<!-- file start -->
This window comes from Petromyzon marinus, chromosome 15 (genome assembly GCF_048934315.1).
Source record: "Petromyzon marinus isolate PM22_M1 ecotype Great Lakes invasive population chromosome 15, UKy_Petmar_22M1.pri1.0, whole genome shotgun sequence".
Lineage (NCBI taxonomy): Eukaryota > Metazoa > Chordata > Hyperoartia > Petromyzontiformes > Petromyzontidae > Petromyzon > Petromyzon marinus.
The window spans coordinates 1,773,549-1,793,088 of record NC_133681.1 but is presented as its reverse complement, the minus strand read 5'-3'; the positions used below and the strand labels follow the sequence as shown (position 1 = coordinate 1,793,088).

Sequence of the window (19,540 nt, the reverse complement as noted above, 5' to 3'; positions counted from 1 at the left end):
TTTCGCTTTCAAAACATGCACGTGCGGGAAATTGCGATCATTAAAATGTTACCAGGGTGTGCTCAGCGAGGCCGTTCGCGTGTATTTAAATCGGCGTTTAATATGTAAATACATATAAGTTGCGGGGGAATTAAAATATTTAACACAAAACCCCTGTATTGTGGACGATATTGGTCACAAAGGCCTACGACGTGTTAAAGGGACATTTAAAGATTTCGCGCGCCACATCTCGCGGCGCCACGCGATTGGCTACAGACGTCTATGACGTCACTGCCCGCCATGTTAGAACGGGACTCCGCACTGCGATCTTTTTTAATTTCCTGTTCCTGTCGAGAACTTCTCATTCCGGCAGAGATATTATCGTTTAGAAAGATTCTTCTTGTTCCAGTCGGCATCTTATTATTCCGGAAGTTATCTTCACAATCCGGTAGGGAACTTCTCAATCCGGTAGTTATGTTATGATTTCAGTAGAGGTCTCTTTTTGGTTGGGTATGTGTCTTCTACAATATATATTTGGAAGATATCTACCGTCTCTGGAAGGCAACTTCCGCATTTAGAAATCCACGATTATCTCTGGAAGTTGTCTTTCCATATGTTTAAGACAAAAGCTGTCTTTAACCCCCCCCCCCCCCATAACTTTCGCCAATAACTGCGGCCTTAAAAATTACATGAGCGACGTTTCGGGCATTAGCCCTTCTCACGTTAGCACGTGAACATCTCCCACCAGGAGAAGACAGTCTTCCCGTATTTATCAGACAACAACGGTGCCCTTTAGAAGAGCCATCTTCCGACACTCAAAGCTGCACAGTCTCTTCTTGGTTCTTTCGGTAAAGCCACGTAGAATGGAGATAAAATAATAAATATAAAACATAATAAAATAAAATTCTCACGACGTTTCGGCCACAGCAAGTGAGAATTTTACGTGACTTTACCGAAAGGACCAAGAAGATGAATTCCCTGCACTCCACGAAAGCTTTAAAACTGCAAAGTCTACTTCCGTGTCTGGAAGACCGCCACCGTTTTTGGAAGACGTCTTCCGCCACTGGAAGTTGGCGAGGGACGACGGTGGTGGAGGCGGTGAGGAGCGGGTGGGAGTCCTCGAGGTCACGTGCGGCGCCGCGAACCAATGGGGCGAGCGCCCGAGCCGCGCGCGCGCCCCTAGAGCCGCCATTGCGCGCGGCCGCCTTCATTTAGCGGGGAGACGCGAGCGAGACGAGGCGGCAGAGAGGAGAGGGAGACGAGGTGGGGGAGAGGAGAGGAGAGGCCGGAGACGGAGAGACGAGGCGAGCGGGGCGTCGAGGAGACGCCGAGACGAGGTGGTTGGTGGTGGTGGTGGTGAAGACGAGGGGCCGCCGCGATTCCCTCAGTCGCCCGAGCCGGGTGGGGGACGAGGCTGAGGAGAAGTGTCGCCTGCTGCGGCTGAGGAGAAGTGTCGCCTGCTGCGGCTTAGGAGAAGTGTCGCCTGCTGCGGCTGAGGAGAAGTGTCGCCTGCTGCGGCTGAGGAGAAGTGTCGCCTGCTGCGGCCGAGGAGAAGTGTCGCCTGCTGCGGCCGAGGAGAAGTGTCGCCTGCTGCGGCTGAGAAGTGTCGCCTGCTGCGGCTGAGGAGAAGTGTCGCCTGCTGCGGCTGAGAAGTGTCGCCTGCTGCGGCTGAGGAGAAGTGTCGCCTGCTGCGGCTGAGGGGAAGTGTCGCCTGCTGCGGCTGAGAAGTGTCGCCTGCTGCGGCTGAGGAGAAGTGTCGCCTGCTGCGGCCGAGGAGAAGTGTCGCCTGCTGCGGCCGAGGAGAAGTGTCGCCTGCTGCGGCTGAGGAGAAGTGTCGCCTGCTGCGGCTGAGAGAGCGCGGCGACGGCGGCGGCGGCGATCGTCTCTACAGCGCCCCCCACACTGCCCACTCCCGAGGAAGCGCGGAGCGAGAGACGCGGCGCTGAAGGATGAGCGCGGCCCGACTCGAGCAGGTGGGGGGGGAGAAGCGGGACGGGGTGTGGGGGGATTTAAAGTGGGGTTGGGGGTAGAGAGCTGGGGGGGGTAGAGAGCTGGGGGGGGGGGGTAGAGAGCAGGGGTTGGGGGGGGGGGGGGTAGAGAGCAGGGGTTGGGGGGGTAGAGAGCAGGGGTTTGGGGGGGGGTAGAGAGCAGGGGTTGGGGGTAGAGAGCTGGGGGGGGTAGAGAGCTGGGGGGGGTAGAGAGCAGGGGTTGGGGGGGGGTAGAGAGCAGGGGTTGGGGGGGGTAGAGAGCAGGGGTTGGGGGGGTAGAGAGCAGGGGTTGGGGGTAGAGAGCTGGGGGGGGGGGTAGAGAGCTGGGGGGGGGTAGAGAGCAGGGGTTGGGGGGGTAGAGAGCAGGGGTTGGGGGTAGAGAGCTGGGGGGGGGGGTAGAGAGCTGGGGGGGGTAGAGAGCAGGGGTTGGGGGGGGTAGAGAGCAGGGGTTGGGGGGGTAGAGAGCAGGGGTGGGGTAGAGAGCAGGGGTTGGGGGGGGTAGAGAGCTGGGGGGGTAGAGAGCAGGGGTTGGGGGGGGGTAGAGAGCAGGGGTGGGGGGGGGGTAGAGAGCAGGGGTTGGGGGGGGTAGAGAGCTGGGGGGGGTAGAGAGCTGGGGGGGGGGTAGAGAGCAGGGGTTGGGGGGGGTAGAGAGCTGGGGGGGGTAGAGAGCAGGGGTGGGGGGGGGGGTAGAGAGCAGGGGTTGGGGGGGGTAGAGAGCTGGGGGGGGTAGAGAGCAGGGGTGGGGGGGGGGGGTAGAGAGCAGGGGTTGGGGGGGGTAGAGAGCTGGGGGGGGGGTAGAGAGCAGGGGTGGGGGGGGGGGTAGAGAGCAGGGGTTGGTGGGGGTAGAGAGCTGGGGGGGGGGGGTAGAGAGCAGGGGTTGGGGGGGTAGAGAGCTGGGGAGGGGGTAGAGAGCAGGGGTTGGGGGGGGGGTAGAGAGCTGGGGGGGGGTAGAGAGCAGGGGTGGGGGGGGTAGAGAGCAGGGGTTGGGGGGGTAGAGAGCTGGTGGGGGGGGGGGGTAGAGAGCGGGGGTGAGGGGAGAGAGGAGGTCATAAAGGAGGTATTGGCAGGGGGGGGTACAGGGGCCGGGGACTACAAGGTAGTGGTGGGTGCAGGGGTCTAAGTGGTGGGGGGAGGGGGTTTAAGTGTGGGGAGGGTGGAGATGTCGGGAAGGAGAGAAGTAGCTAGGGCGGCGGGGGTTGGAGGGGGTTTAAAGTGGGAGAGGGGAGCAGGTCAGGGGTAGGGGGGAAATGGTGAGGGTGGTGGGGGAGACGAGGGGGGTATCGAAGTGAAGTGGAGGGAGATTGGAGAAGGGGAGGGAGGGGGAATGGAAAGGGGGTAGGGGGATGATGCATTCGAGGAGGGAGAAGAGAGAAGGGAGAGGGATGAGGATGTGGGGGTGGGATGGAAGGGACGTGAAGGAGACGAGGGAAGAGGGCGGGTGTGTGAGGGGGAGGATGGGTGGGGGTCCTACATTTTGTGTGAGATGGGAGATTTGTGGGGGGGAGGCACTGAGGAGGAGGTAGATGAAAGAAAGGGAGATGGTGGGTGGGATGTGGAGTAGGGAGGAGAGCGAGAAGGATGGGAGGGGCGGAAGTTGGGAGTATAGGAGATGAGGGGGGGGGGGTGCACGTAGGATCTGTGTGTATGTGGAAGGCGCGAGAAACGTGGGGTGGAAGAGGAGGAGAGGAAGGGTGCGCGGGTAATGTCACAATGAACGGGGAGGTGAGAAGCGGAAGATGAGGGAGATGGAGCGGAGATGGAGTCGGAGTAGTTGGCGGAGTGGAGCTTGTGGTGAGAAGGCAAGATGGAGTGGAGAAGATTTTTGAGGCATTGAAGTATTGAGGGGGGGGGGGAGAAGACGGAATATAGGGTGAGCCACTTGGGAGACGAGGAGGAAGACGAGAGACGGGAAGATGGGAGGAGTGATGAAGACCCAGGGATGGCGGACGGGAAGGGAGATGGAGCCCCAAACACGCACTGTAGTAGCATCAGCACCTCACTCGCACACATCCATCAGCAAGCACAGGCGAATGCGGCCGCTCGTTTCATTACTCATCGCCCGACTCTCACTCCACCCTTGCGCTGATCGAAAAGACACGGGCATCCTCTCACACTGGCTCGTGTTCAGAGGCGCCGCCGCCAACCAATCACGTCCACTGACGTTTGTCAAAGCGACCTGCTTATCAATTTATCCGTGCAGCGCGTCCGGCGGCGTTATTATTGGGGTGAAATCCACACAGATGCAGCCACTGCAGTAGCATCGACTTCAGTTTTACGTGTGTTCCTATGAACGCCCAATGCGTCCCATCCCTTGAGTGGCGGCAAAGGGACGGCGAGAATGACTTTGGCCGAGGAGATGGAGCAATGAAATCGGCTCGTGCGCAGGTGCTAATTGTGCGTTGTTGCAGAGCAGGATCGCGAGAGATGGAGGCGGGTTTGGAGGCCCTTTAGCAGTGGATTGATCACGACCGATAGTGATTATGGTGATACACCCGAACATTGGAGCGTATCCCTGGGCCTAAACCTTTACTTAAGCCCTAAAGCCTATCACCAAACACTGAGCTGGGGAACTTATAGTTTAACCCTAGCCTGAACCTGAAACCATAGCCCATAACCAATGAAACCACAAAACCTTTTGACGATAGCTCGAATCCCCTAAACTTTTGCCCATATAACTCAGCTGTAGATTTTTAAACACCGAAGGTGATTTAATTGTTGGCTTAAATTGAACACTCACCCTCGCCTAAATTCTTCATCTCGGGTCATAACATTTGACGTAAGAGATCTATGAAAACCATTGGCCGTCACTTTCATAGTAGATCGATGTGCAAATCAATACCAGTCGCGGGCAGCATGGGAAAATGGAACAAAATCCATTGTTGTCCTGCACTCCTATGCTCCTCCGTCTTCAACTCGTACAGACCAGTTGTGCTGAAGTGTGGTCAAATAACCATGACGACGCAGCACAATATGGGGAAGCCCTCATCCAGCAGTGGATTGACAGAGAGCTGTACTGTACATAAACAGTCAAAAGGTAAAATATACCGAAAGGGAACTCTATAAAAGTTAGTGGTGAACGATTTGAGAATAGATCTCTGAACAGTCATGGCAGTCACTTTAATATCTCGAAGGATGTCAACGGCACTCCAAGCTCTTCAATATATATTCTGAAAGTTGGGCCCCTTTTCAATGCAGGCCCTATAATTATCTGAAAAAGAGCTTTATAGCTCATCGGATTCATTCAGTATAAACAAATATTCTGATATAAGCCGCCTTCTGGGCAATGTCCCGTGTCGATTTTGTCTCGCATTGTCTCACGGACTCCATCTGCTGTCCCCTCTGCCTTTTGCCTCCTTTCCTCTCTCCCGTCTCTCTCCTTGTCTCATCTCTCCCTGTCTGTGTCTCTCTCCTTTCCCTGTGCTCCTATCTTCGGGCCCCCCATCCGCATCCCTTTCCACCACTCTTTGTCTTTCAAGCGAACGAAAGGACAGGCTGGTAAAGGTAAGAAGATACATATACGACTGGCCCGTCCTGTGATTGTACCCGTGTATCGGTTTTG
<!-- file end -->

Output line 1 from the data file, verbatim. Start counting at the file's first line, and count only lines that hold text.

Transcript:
This window comes from Petromyzon marinus, chromosome 15 (genome assembly GCF_048934315.1).